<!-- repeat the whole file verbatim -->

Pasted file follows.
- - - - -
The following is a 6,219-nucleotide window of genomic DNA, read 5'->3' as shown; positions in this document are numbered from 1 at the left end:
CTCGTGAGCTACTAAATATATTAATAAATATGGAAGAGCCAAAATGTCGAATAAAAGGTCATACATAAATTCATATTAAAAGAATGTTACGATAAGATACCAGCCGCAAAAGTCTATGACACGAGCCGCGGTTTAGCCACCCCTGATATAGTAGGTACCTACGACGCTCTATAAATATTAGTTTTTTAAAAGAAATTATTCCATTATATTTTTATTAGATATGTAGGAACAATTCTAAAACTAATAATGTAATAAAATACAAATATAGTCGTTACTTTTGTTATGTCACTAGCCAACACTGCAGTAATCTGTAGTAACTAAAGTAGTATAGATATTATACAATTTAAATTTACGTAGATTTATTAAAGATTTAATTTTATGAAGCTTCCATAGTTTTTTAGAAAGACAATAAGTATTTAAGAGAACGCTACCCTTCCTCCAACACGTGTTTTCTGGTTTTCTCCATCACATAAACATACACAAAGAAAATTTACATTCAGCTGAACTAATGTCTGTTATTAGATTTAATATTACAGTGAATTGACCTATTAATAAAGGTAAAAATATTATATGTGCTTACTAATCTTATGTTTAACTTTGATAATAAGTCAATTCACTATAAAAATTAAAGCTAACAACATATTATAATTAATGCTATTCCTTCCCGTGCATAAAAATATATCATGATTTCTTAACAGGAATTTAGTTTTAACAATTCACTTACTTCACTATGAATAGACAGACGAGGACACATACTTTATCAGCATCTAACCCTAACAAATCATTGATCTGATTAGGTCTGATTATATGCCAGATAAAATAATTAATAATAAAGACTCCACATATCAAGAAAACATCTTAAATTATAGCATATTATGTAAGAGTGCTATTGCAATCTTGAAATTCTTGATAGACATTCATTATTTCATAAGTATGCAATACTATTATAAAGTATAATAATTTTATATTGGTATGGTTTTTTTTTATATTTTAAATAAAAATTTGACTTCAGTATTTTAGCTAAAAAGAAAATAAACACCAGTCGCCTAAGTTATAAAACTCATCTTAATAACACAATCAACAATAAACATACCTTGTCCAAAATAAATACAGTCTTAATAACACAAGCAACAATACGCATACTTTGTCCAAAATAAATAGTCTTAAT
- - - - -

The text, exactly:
The following is a 6,219-nucleotide window of genomic DNA, read 5'->3' as shown; positions in this document are numbered from 1 at the left end:
CTCGTGAGCTACTAAATATATTAATAAATATGGAAGAGCCAAAATGTCGAATAAAAGGTCATACATAAATTCATATTAAAAGAATGTTACGATAAGATACCAGCCGCAAAAGTCTATGACACGAGCCGCGGTTTAGCCACCCCTGATATAGTAGGTACCTACGACGCTCTATAAATATTAGTTTTTTAAAAGAAATTATTCCATTATATTTTTATTAGATATGTAGGAACAATTCTAAAACTAATAATGTAATAAAATACAAATATAGTCGTTACTTTTGTTATGTCACTAGCCAACACTGCAGTAATCTGTAGTAACTAAAGTAGTATAGATATTATACAATTTAAATTTACGTAGATTTATTAAAGATTTAATTTTATGAAGCTTCCATAGTTTTTTAGAAAGACAATAAGTATTTAAGAGAACGCTACCCTTCCTCCAACACGTGTTTTCTGGTTTTCTCCATCACATAAACATACACAAAGAAAATTTACATTCAGCTGAACTAATGTCTGTTATTAGATTTAATATTACAGTGAATTGACCTATTAATAAAGGTAAAAATATTATATGTGCTTACTAATCTTATGTTTAACTTTGATAATAAGTCAATTCACTATAAAAATTAAAGCTAACAACATATTATAATTAATGCTATTCCTTCCCGTGCATAAAAATATATCATGATTTCTTAACAGGAATTTAGTTTTAACAATTCACTTACTTCACTATGAATAGACAGACGAGGACACATACTTTATCAGCATCTAACCCTAACAAATCATTGATCTGATTAGGTCTGATTATATGCCAGATAAAATAATTAATAATAAAGACTCCACATATCAAGAAAACATCTTAAATTATAGCATATTATGTAAGAGTGCTATTGCAATCTTGAAATTCTTGATAGACATTCATTATTTCATAAGTATGCAATACTATTATAAAGTATAATAATTTTATATTGGTATGGTTTTTTTTTATATTTTAAATAAAAATTTGACTTCAGTATTTTAGCTAAAAAGAAAATAAACACCAGTCGCCTAAGTTATAAAACTCATCTTAATAACACAATCAACAATAAACATACCTTGTCCAAAATAAATACAGTCTTAATAACACAAGCAACAATACGCATACTTTGTCCAAAATAAATAGTCTTAAT